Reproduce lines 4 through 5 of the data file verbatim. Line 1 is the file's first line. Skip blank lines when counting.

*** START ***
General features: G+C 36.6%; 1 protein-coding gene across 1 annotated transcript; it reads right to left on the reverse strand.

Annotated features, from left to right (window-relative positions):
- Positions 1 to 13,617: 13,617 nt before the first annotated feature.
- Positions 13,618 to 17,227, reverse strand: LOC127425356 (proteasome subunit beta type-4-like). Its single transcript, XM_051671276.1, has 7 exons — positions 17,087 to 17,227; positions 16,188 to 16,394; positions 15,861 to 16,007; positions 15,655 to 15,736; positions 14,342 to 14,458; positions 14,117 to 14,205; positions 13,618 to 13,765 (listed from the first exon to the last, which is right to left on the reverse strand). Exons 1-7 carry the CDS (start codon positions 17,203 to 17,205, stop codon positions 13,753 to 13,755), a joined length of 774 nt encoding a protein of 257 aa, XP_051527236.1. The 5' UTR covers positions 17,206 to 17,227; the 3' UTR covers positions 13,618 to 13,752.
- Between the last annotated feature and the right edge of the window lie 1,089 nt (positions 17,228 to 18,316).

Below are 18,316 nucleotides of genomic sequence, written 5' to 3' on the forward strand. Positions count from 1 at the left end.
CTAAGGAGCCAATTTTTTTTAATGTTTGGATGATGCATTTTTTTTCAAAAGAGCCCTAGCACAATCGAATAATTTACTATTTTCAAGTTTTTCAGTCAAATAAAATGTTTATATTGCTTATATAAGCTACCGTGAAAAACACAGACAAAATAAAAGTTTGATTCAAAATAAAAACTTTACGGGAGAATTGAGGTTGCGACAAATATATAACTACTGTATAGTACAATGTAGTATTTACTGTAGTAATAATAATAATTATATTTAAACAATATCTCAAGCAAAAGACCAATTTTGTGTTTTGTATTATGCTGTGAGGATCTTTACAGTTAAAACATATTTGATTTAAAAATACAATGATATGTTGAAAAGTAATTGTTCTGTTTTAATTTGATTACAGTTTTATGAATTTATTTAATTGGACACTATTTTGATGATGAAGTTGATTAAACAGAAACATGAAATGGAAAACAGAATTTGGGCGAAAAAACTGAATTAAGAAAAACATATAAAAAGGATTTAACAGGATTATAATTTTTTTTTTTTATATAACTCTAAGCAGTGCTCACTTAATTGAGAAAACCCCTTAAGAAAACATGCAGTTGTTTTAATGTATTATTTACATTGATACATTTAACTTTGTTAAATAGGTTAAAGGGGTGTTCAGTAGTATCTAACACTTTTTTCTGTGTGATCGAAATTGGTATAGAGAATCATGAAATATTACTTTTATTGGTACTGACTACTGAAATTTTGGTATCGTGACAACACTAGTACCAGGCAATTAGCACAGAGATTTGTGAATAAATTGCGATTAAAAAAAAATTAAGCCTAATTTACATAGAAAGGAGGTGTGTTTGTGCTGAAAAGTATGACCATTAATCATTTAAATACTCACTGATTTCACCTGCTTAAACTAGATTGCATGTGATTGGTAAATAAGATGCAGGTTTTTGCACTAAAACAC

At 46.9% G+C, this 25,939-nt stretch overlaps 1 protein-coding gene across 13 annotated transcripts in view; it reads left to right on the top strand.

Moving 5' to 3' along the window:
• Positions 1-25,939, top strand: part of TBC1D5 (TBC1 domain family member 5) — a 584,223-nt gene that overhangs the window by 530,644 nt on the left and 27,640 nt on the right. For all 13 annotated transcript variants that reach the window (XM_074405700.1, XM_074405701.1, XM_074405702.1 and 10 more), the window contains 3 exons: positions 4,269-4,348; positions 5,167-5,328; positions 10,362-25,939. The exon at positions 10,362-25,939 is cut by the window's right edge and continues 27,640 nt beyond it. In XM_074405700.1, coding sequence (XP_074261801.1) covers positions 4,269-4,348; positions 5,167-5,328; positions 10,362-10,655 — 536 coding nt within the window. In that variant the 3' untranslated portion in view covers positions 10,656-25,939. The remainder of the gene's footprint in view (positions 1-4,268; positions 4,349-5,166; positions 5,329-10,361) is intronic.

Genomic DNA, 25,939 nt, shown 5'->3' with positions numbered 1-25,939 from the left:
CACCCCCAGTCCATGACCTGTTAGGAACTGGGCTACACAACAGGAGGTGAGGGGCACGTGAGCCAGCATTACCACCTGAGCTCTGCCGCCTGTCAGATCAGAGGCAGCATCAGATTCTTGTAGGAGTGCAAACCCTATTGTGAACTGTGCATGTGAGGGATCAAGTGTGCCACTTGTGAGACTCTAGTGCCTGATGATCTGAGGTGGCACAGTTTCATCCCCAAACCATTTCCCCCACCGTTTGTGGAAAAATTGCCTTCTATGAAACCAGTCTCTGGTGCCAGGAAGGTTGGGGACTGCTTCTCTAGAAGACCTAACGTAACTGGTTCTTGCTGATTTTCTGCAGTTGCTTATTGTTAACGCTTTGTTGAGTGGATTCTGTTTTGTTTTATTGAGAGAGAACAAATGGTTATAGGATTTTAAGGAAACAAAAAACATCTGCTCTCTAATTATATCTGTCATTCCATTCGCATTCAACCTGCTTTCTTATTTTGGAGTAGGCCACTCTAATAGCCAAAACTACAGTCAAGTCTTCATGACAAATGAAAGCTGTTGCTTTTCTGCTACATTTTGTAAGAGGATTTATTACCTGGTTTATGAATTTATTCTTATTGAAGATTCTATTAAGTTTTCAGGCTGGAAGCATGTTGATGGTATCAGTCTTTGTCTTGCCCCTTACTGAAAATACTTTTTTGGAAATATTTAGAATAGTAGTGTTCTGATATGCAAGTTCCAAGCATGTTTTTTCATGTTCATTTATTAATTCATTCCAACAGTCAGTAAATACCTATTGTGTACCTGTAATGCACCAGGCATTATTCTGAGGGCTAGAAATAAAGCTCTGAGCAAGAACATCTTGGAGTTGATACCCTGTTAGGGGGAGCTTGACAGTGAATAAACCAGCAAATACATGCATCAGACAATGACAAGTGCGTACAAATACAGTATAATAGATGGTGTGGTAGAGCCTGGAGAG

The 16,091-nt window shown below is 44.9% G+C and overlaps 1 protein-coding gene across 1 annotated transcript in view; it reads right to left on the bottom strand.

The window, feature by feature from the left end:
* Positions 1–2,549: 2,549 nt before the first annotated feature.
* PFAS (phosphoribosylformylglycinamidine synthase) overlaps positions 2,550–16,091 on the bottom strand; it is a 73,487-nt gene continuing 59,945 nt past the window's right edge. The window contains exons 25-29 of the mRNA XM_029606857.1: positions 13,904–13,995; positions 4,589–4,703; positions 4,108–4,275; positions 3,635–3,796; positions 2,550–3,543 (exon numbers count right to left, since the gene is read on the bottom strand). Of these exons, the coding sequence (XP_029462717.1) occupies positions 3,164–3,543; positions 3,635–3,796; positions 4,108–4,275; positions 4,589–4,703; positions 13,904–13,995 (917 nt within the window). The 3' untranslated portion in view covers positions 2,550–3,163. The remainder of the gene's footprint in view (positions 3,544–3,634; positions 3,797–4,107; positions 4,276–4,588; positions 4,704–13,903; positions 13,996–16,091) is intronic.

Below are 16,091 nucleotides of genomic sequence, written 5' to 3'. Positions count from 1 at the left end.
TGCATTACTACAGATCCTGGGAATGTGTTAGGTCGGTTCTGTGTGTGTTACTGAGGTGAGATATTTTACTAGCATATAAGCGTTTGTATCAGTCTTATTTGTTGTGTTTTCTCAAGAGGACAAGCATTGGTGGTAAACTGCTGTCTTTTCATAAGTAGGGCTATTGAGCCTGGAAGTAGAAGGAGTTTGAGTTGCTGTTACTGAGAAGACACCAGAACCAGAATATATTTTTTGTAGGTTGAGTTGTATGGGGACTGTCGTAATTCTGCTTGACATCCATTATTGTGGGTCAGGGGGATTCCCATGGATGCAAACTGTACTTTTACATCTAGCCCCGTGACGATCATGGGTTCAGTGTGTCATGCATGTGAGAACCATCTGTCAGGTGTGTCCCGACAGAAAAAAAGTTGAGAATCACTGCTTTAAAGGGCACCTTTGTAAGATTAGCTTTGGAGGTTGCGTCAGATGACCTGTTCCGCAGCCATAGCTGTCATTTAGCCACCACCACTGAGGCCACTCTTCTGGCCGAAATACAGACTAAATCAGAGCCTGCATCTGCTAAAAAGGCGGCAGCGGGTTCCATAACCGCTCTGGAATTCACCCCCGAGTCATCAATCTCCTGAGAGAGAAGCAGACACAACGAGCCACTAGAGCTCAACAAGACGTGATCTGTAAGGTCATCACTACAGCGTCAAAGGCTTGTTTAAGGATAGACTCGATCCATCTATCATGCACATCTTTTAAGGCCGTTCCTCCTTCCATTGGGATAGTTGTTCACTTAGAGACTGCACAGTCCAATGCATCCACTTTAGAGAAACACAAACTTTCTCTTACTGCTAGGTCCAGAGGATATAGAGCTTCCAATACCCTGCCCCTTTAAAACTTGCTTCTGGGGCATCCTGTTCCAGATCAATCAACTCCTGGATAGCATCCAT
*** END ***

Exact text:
- Positions 13,618 to 17,227, reverse strand: LOC127425356 (proteasome subunit beta type-4-like). Its single transcript, XM_051671276.1, has 7 exons — positions 17,087 to 17,227; positions 16,188 to 16,394; positions 15,861 to 16,007; positions 15,655 to 15,736; positions 14,342 to 14,458; positions 14,117 to 14,205; positions 13,618 to 13,765 (listed from the first exon to the last, which is right to left on the reverse strand). Exons 1-7 carry the CDS (start codon positions 17,203 to 17,205, stop codon positions 13,753 to 13,755), a joined length of 774 nt encoding a protein of 257 aa, XP_051527236.1. The 5' UTR covers positions 17,206 to 17,227; the 3' UTR covers positions 13,618 to 13,752.
- Between the last annotated feature and the right edge of the window lie 1,089 nt (positions 17,228 to 18,316).